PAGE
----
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Saturday, November 26, 2022

Biden declares disaster as firefighters slow huge New Mexico wildfire

LAS VEGAS, NM ( Associated Press) – Firefighters slowed the pace of the largest wildfire in the US on Wednesday due to heavy winds, while President Joe Biden approved a disaster declaration that has been ravaged by fires since early April. It brings new financial resources to remote parts of New Mexico. ,

U.S. Representative Teresa Léger Fernandez announces a presidential disaster declaration during an evening briefing by the U.S. Forest Service about efforts to stem wildfires in northeastern New Mexico. It covers 258 square miles (669 square kilometers) of high alpine forest and grasslands at the southern tip of the Rocky Mountains.

A Firefighting Aircraft Takes Off Over A Plume Of Smoke Near Las Vegas, New Mexico, Wednesday, May 4, 2022.
A firefighting aircraft takes off over a plume of smoke near Las Vegas, New Mexico, Wednesday, May 4, 2022.

“It will help us rebuild that and it will help us with the expenses and hardship that people are facing right now,” said the Congresswoman. “We’re glad it happened quickly.”

Fire bosses are occupying intervals of relatively calm and cool weather to prevent the fire from being pushed closer to the small New Mexico city of Las Vegas and other villages scattered along the shifting fronts of the fire. Airplanes and helicopters dropped a red fire retardant solution from the sky, as ground crews cleared wood and brush to extinguish fires on critical fronts.

Todd Shomeck, a National Weather Service meteorologist in Albuquerque, said winds of up to 45 mph (72 kph) are expected to return Saturday afternoon with higher-than-normal temperatures and “extremely low” humidity, leading to extreme fires. creates danger. “Sunday and Monday are probably looking worse.”

In This Sunday, May 1, 2022 Photo Provided By Jasper Bivens Of Greyback Forestry, Plumes Of Smoke From A Wildfire Are Visible From Highway 518, A Few Miles North Of Las Vegas, New Mexico.
In this Sunday, May 1, 2022 photo provided by Jasper Bivens of Greyback Forestry, plumes of smoke from a wildfire are visible from Highway 518, a few miles north of Las Vegas, New Mexico.

About 1,300 firefighters and other personnel were put on fire.

Mandatory evacuation orders have been issued for an estimated 15,500 homes in the valleys and outskirts of the Sangre de Cristo Mountains bordering Las Vegas. The number of homes destroyed by the fire is around 170, but it could rise further as officials have not been able to make an assessment in all the burned areas.

Biden’s disaster declaration released emergency funds for recovery efforts in three counties in northeastern New Mexico where fires are still raging and for southern New Mexico areas where wind-driven blazes killed two and killed two people. More than 200 homes were destroyed in mid-April.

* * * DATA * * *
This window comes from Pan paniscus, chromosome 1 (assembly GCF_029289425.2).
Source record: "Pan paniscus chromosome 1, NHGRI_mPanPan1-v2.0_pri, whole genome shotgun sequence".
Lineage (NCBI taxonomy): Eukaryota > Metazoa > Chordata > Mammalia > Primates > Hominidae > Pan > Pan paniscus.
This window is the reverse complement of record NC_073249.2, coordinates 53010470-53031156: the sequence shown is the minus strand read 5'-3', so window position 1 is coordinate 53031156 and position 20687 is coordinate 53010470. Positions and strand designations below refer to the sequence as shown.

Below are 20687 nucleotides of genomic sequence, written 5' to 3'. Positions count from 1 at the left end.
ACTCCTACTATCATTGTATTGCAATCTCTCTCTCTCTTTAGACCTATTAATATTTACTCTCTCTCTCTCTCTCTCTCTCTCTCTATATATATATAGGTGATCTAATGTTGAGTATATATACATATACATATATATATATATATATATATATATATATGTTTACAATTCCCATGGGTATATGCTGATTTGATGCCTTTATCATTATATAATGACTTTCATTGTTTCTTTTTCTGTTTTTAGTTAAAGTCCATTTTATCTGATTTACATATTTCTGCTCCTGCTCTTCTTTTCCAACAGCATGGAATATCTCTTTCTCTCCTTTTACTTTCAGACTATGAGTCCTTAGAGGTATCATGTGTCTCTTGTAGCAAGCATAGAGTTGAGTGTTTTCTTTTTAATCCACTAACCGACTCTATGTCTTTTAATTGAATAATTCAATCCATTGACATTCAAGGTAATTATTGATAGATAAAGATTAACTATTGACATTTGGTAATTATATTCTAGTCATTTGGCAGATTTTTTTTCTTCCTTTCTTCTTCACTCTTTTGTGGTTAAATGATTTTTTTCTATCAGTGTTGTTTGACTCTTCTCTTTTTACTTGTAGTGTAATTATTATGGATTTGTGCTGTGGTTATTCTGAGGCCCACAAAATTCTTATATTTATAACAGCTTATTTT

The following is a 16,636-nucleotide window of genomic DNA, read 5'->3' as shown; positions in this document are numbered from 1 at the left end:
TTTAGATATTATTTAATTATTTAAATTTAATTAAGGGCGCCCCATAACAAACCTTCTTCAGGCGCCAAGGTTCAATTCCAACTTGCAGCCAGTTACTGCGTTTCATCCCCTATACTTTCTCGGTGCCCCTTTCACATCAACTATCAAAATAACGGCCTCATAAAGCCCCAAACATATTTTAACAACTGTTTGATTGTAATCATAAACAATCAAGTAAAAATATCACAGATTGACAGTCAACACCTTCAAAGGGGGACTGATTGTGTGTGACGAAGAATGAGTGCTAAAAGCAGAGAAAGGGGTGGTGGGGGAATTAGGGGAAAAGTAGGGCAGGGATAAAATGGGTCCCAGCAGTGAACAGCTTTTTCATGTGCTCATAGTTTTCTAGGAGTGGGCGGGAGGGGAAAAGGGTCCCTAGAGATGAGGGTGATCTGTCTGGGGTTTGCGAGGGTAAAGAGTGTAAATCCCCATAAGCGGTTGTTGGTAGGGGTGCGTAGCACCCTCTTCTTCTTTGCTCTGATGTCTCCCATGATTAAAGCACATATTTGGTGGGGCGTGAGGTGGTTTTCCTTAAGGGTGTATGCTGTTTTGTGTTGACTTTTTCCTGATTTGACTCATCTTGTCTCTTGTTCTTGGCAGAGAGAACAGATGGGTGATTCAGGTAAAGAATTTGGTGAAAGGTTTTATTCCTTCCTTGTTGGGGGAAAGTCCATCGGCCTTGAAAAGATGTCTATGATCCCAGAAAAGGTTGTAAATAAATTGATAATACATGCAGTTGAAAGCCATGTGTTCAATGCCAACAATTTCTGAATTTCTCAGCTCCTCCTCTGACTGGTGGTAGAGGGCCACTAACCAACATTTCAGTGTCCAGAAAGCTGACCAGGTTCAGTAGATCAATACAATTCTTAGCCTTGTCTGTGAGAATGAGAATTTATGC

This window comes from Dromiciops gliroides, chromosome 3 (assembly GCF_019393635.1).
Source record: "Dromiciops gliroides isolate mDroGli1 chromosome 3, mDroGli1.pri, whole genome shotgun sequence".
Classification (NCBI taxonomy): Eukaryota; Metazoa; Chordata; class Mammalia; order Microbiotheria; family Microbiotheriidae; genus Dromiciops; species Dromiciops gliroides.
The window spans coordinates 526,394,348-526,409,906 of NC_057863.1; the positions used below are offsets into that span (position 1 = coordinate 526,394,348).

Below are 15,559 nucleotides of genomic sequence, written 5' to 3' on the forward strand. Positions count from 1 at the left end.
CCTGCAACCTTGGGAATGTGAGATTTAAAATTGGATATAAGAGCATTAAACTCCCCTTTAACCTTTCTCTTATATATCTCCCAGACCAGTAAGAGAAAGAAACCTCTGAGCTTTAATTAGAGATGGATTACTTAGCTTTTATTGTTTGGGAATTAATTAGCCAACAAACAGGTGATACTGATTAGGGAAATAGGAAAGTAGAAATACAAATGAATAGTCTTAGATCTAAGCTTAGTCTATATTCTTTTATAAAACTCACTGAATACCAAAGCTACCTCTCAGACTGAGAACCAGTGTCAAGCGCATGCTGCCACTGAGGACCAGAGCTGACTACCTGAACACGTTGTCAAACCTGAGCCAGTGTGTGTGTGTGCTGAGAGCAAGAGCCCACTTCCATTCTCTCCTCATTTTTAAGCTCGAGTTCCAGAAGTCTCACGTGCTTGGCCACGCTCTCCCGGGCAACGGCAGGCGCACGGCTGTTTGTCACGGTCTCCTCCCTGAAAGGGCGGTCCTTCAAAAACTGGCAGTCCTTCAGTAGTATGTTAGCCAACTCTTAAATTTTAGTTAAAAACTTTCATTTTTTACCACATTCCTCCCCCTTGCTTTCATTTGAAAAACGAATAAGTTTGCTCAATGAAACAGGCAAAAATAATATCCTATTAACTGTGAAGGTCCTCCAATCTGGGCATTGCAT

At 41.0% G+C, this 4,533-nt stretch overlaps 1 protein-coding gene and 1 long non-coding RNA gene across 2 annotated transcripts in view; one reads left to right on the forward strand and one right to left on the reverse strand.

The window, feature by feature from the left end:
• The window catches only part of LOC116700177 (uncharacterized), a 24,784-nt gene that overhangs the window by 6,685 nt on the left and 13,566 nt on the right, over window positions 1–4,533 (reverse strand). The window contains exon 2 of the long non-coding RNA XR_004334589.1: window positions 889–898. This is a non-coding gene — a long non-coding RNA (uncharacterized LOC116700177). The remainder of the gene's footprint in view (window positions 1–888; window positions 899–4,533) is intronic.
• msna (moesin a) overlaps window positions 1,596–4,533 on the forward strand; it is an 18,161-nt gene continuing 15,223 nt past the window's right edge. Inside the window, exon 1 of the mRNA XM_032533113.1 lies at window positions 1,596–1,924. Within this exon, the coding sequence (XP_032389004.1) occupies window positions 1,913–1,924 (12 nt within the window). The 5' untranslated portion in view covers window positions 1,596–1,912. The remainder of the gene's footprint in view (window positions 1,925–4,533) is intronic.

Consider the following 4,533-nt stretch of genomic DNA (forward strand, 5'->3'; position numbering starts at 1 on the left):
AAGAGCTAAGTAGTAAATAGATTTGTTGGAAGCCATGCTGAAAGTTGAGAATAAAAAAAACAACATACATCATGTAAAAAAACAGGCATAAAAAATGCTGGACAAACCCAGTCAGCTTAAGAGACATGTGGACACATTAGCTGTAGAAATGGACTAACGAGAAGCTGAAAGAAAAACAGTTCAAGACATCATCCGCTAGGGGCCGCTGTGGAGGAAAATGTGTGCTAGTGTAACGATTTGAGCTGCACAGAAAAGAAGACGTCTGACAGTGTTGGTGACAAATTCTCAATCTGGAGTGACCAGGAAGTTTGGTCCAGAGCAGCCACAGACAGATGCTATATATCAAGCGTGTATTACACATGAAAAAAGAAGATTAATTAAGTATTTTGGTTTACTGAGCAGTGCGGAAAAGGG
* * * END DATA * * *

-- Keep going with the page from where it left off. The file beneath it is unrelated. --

A White House statement said the aid includes grants for temporary housing and home repairs, low-cost loans to cover insured property damage, and other relief programs for people and businesses.

San Miguel County Sheriff Chris Lopez said, “Repopulation, that’s something we’re very interested in.” “Everyone wants to go back home.”

Dan Pearson, a federal government fire behavior expert, said weather forecasters predict relatively light winds two days before the return of strong spring thunderstorms.

“Our prayers are working as good winds are blowing across the fire area today,” he said. “We will take advantage of this fact over the next few days. … What we can do is create flexible wallets.”

The fire covered only 20% of its circumference. Its flames were about a mile (1.6 kilometers) from Las Vegas, where schools were closed as residents prepared for a possible evacuation.

Officials at Los Alamos National Laboratory were tracking another wildfire, about 5 miles (8 kilometers) across the US nuclear research complex.

Fire crews worked to widen a road lined between the fire and Los Alamos, clearing the underbrush and treating the area with fire retardant.

Scientists and fire experts have said wildfires have become a year-round threat in the drought-stricken West – accelerating and warming more than ever because of climate change. Fire officials also point to areas of overpopulation where vegetation could worsen wildfire conditions.

Montoya Bryan reported from Albuquerque, New Mexico. Associated Press writers Paul Davenport in Phoenix and Morgan Lee in Santa Fe, New Mexico contributed to this report. Attanasio is a core member for the Associated Press/Report for America Statehouse News Initiative. Report for America is a non-profit national service program that places journalists in local newsrooms to report on issues covered. follow atanasio Twitter,

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